My good author friend, Mark W Taylor (author of the Awakening of Adam Capello) wrote a blog post recently about going down the crowd-funding route to get a book published. You can read the whole thing here and before you just skip over the entire thing, let me iterate something. It is a post that warrants reading, because it is very frank and informative. Mark has posted a letter that he sent to the head of Unbound explaining his hesitations about the service.
So what is this crowd funding buzz for authors that’s going on? Well at the head of the market you have Inskhares and Unbound, which offer you the chance to basically pitch your book on the site and then you go fishing for financial backing. You can offer incentives like a credit in the published book, or perhaps the chance to name a character in a future publication and things of that kind of ilk, to get backers to join your campaign to get you published.
Crowds of people, eek!It does all sound rosy on the surface, but there is something that you really have to pay attention to before jumping in with two feet. I went and launched a couple of Inkshare campaigns, one for March North West and one for The Willow Land (both remain unpublished). Both failed in epic style, but I kind of suspected that it would when I was going through the process of setting up a campaing.
It’s not that I was doubting my work, or the appeal of it, but I realised quickly that I would need a very strong social media presence. I don’t have one and it’s not an area in which I spend very much time at all. I Facebook but once a week if at all, I Tweet sporadically and I don’t have a Linkedin or a Snapchat or an Instagram account. I know I should, but I don’t really crave having any of them either. It’s not my thing, I’m a typical writer, I like to keep myself to myself and as soon as any emotions or stress comes up, I strap myself into my trainers and go out running. I’m not build for social media interactions.
Therefore I am very social media-challenged. I don’t have a wealth of friends and not that many I would actually go begging to in order to get money to fund something that they wouldn’t see any return to. So once I was in, I quickly realised that it was going nowhere and the 90 days on each quest just withered away without receiving much backing at all.
Mark touched on that topic of having to ask family and friends for money to support you and it is a very awkward thing to ask. There is a lot more appeal in trying to garner the backing from strangers out there, other users on the Inkshare site for example who are all in the same boat of fishing around trying to get enough support so that Inkshares will publish their book. But then it’s not as if any of them really care about your book, they are looking for reciprocal financial pledges.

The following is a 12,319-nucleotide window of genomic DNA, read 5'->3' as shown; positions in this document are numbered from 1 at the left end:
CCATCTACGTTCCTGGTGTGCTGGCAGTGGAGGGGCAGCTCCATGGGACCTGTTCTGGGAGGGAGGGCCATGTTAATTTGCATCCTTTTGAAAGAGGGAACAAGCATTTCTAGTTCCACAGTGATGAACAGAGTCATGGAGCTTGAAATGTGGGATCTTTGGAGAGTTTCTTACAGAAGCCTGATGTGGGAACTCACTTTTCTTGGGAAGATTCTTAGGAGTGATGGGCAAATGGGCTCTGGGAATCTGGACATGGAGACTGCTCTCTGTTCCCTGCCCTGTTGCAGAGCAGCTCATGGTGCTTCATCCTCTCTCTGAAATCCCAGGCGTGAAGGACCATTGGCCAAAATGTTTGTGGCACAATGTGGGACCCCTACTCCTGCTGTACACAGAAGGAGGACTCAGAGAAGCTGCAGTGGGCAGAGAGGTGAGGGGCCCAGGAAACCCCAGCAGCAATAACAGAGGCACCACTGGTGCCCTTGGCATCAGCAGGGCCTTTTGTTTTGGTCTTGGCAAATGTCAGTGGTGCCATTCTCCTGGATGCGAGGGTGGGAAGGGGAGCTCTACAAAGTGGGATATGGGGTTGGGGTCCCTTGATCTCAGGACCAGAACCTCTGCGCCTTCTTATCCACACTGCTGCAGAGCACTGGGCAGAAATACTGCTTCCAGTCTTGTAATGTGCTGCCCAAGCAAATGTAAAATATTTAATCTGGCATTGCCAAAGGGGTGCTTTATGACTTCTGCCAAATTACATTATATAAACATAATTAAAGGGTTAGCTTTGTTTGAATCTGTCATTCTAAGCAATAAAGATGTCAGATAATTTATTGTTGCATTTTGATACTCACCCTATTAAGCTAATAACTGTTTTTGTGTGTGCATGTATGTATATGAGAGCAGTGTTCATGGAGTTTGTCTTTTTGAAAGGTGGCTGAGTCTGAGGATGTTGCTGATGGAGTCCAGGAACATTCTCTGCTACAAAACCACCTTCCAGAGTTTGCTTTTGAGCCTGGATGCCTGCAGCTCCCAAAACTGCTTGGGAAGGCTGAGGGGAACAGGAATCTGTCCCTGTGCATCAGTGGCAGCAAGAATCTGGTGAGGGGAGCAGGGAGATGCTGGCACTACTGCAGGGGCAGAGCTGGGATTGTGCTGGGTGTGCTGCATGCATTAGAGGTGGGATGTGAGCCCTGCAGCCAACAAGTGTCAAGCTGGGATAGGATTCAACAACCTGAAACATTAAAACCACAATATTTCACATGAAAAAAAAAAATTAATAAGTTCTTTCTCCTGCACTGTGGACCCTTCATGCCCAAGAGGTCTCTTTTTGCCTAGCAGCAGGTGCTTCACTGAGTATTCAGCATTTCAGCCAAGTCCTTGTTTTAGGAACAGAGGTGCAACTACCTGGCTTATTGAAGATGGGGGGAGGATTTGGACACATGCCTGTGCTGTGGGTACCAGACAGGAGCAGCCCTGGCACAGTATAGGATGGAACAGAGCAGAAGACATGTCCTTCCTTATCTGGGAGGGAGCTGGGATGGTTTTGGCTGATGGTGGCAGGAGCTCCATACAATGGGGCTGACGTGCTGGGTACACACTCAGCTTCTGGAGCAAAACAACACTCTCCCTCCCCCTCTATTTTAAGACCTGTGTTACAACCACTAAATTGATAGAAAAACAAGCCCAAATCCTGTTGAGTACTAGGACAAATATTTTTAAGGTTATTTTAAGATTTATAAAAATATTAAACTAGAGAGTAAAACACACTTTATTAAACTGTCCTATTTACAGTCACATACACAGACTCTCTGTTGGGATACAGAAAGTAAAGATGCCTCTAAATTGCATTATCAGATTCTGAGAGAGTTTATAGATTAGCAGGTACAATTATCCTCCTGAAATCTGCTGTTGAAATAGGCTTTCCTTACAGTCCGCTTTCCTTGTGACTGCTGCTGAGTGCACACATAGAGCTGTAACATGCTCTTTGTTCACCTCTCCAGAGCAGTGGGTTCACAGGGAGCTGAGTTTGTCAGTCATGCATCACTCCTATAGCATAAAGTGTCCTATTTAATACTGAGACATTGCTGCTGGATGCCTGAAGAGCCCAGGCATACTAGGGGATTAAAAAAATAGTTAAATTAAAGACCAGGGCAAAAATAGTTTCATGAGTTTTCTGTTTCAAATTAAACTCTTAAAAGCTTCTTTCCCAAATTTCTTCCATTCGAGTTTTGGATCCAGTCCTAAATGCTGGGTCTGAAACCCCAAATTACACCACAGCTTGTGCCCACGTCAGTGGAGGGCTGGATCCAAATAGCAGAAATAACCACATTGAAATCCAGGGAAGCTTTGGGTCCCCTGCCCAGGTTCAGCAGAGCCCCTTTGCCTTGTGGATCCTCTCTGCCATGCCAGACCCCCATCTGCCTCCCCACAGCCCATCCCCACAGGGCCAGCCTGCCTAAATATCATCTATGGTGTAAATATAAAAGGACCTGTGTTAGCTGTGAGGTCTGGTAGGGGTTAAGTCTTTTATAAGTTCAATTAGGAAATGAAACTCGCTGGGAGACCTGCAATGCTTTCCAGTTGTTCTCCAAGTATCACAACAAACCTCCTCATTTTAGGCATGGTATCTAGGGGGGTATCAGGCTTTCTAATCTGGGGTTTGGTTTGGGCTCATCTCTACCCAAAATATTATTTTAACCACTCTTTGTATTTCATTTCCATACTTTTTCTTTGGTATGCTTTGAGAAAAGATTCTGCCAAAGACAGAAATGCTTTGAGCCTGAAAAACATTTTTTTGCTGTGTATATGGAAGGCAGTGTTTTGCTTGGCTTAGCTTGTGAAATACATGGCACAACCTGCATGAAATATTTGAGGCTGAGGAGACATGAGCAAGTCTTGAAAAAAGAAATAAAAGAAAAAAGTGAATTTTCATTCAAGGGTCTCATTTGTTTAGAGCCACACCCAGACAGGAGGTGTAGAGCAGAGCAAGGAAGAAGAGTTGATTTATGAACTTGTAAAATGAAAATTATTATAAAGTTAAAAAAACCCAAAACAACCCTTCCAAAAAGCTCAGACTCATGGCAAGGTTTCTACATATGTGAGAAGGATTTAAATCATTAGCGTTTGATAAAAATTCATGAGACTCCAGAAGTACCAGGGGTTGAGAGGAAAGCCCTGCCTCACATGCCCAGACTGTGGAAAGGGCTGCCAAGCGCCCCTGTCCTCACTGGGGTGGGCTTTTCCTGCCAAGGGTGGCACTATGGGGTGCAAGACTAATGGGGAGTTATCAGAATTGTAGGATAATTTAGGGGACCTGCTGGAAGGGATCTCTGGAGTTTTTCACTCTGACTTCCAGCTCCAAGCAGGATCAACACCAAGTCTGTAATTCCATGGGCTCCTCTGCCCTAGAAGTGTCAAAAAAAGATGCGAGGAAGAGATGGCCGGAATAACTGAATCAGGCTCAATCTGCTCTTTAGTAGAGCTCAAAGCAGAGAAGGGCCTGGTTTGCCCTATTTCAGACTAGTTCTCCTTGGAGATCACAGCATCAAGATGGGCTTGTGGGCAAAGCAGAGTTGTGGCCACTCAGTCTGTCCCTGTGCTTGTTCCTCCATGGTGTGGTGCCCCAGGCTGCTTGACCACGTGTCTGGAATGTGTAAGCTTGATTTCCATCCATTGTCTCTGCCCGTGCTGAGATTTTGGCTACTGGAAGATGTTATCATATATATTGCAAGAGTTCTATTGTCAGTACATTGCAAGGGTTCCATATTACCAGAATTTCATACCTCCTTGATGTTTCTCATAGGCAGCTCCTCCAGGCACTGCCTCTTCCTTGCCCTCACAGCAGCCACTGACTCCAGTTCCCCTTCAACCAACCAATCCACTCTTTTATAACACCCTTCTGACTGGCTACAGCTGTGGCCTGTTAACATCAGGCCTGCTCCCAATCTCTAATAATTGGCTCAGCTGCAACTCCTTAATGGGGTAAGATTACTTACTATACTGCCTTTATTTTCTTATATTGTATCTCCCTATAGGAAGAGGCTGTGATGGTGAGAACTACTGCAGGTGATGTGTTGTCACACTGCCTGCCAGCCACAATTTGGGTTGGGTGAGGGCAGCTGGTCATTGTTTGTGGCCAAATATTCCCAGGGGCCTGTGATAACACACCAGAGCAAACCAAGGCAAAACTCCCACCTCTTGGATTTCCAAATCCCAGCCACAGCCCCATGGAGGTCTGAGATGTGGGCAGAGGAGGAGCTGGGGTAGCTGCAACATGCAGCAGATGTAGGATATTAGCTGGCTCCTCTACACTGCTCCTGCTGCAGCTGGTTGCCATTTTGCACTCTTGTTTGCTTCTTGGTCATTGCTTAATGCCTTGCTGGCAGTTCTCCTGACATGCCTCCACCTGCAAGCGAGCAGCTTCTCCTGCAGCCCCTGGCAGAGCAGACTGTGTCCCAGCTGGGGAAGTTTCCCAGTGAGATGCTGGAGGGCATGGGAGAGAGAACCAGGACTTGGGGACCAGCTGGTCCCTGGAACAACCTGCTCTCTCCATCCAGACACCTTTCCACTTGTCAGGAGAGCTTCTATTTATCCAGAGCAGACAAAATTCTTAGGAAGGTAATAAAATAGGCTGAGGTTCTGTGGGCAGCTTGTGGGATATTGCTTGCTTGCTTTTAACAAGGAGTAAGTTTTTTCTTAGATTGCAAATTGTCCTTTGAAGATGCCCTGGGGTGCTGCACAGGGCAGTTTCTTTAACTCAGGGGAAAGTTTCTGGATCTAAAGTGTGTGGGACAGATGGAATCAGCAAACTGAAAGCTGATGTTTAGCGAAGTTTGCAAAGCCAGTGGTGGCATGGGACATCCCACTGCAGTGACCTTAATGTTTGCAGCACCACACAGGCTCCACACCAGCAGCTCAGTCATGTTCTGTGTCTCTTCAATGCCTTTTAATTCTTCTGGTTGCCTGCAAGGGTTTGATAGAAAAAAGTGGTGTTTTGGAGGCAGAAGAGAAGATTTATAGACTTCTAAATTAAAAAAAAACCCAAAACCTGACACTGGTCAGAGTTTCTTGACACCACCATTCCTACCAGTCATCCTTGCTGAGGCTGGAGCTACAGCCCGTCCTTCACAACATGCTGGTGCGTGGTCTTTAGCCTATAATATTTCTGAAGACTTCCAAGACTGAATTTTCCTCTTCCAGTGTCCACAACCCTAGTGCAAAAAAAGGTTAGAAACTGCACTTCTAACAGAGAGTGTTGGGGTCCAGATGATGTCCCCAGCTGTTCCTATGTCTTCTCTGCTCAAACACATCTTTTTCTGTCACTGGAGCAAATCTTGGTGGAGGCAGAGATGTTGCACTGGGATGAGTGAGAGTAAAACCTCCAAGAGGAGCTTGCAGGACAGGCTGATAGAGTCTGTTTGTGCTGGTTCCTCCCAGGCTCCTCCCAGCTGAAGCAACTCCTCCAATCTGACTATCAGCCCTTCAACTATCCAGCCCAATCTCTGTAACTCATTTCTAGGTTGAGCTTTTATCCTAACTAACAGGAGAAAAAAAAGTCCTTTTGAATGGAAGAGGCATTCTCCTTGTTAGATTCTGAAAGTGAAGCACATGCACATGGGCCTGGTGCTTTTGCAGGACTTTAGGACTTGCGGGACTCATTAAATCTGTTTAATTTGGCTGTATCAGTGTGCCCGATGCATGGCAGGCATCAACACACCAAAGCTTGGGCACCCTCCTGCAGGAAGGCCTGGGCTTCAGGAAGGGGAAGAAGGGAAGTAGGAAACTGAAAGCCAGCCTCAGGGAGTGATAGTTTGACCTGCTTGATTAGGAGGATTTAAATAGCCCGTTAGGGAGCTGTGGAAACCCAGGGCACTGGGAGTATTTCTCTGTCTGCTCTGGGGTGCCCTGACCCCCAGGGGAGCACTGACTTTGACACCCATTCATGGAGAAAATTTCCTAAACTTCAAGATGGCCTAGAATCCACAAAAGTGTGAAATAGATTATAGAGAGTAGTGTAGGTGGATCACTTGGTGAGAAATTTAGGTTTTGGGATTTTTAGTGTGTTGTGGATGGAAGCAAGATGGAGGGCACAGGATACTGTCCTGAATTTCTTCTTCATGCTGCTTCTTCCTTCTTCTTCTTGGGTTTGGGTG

I don’t and am very unlikely to ever have, the kind of social media punch that would see me able to really get a campaign like this going. It’s not only getting together an army of followers, but then you have to spend time pitching your campaign and coming up with incentives. Granted, it is a route that some people, no doubt will have success with, and knowing the stubborn part of me, I will have an another crack at it when I better armed and have had time to actually plan out a campaign to keep interest raised over the 90 days. That’s the other thing, having to plan an entire campaign of posts and updates so that the book doesn’t fall through the cracks.
But then there is the point that Mark’s letter raised the most. The small print. Me being me, I never read an instruction manual to assemble a piece of furniture from Ikea, let alone the small print of terms and conditions from anything. I’m not going to get into details about the full things that await you in the small print, as I fully encourage your to read Mark’s coverage of some of the conditions that you may want to consider before jumping in.
I don’t want this post to sound terribly like a criticism of how the entire process works. I hope for aspiring authors that it works, because any channel to getting work out there is a good thing. But I would say, don’t just be blinded by the end product, it is a route that takes a lot of time and resources, as much as writing letters and sending off submissions to agents and publishers perhaps.
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